22 Works

Data from: Geographical barriers and climate influence demographic history in narrowleaf cottonwoods

Luke M. Evans, Gerard J. Allan, Stephen P. DiFazio, Gancho T. Slavov, Jason A. Wilder, Kevin D. Floate, Stewart B. Rood & Thomas G. Whitham
Studies of genetic variation can clarify the role of geography and spatio-temporal variation of climate in shaping demography, particularly in temperate zone tree species with large latitudinal ranges. Here, we examined genetic variation in narrowleaf cottonwood, Populus angustifolia, a dominant riparian tree. Using multi-locus surveys of polymorphism in 363 individuals across the species’ 1800 km latitudinal range, we found that, first, P. angustifolia has stronger neutral genetic structure than many forest trees (simple sequence repeat...

Data from: An evolutionary modelling approach to understanding the factors behind plant invasiveness and community susceptibility to invasion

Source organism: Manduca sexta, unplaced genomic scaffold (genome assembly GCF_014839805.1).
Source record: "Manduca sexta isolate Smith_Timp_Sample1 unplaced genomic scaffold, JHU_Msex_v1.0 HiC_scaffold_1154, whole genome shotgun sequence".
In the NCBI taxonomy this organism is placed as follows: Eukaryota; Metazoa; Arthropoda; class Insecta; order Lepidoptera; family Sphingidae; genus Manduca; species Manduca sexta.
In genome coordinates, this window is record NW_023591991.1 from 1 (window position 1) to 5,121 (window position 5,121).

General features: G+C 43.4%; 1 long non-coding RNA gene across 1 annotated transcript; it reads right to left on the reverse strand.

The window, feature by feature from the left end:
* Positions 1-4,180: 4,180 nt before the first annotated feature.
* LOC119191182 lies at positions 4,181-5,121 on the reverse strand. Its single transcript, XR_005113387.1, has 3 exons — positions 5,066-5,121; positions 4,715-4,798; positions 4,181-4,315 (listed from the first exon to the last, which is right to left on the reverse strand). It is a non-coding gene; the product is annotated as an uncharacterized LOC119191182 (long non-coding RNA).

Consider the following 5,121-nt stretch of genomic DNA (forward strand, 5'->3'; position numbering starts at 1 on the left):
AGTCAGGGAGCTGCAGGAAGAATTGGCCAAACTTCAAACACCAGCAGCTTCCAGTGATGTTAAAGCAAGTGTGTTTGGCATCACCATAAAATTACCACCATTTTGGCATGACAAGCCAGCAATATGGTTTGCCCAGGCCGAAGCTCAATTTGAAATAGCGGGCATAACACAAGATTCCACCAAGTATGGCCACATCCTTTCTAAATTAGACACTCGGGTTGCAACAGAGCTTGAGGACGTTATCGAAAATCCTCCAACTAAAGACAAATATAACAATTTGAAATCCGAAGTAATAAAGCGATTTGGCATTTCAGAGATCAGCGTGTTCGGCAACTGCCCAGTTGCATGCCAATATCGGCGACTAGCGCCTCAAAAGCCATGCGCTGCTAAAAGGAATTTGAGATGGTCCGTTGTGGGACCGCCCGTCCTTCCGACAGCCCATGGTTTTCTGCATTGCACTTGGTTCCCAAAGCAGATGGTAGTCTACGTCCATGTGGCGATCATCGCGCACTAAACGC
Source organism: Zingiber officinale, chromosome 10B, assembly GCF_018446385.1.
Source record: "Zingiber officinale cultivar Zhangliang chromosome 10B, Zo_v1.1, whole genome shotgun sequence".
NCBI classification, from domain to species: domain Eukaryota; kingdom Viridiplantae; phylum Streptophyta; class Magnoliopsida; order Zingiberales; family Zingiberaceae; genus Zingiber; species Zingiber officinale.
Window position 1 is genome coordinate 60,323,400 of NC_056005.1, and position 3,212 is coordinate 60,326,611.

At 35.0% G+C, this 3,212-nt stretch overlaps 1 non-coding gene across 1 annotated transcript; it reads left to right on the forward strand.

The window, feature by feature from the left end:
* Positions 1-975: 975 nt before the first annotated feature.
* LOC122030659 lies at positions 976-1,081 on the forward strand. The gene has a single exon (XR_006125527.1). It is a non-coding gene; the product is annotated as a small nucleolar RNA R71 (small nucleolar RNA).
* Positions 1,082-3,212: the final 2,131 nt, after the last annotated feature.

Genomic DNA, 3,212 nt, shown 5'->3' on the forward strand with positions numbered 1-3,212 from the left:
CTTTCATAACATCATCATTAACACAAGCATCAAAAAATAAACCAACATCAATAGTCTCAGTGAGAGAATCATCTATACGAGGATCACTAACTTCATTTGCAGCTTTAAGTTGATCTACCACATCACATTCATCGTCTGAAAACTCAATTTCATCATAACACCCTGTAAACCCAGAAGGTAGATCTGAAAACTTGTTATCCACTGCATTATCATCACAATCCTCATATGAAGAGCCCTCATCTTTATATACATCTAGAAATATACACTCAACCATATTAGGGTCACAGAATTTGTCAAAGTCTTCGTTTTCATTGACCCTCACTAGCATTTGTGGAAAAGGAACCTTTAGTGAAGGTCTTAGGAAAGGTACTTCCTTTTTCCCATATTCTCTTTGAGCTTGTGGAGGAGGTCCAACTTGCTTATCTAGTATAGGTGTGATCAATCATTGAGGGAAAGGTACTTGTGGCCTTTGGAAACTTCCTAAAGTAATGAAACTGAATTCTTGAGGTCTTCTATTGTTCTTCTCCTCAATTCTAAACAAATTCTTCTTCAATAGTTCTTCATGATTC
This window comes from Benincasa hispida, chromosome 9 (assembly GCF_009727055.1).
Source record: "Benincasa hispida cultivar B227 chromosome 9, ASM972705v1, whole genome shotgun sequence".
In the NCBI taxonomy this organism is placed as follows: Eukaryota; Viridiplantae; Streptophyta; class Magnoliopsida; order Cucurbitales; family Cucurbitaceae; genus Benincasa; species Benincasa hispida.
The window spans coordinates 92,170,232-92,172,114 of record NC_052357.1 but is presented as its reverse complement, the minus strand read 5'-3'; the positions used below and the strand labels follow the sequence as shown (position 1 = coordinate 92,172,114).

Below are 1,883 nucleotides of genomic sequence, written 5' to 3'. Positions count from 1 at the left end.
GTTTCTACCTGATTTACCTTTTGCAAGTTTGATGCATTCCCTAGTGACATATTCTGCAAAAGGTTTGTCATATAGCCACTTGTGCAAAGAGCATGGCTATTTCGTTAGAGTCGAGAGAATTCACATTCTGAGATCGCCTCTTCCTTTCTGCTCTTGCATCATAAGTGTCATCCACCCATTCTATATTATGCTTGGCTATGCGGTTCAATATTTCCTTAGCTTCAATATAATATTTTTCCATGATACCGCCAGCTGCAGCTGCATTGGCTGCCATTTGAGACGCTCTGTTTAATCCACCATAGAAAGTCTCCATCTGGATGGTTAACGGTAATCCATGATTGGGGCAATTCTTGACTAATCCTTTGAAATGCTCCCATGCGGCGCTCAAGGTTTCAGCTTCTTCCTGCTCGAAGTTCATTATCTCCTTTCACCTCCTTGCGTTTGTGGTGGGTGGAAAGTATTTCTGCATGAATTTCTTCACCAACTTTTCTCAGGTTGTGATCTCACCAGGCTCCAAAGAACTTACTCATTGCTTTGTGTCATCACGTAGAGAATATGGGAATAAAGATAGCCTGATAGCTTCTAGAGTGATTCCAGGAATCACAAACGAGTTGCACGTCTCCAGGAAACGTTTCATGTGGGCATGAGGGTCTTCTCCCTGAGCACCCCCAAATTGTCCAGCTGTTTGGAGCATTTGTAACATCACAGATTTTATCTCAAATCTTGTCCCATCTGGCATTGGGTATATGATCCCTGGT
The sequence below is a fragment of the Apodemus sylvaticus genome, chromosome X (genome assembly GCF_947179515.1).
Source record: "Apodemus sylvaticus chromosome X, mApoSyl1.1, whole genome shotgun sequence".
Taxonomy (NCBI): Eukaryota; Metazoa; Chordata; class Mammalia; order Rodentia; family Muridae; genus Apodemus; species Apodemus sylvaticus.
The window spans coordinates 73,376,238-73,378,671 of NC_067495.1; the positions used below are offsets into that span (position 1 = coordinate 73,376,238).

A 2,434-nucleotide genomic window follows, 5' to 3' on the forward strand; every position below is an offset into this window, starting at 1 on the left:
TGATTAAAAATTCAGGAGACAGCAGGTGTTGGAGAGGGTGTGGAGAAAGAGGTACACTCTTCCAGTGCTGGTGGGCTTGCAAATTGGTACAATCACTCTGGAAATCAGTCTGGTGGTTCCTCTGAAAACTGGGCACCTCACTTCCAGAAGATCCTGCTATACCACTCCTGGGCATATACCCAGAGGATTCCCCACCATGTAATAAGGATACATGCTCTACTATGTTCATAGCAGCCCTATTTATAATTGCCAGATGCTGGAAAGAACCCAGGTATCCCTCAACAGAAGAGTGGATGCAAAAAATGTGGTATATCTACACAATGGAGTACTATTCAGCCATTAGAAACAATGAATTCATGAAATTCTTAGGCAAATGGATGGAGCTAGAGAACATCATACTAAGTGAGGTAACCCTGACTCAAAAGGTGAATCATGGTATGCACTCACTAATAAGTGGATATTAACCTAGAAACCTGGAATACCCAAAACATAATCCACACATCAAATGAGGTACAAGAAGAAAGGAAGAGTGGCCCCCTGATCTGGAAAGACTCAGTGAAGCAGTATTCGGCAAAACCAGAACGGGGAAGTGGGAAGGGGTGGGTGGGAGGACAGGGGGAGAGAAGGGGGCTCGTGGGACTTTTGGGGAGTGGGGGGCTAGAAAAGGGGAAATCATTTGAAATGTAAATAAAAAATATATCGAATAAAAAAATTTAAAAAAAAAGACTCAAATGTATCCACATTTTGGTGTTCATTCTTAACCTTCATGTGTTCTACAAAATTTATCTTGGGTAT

John Warren, Chris J Topping & Penri James
Ecologists have had limited success in understanding which introduced species may become invasive. An evolutionary model is used to investigate which traits are associated with invasiveness. Translocation experiments were simulated in which species were moved into similar but evolutionary younger communities. The main findings were that species that had previously been the most abundant in their original communities have significantly higher rates of establishment than did species that had previously occurred at low abundance in...

Data from: Extra-pair paternity and the variance in male fitness in song sparrows (Melospiza melodia)

Christophe Lebigre, Peter Arcese, Rebecca J. Sardell, Lukas F. Keller & Jane M. Reid